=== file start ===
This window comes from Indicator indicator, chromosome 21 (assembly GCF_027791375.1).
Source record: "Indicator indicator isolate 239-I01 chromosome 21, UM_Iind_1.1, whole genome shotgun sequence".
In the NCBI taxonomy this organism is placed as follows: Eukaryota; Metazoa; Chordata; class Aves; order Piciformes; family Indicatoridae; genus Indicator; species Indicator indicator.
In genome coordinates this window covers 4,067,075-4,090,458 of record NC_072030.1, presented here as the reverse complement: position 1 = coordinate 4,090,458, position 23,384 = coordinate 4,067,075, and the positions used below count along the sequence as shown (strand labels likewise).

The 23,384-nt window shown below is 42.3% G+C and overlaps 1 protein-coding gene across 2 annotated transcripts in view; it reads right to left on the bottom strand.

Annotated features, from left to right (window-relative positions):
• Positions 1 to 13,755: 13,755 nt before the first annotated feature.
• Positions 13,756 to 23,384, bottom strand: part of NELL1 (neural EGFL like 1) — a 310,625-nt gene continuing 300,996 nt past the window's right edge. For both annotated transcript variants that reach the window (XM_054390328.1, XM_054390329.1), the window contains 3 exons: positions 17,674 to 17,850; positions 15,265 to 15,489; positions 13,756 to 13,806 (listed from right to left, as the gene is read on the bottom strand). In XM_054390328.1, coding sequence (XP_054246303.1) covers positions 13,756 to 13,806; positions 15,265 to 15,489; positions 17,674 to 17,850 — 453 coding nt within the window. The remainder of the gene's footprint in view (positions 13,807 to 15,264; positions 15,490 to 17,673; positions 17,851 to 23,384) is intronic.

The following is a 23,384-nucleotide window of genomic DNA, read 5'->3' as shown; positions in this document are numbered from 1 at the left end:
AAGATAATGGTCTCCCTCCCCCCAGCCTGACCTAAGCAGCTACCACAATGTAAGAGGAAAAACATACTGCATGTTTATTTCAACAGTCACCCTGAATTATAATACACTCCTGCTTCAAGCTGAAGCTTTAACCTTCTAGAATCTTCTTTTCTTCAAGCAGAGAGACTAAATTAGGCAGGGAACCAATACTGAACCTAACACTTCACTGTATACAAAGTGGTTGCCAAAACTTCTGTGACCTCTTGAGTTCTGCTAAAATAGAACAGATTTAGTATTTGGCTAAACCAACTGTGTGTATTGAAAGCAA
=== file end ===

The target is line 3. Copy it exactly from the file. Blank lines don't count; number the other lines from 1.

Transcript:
In the NCBI taxonomy this organism is placed as follows: Eukaryota; Metazoa; Chordata; class Aves; order Piciformes; family Indicatoridae; genus Indicator; species Indicator indicator.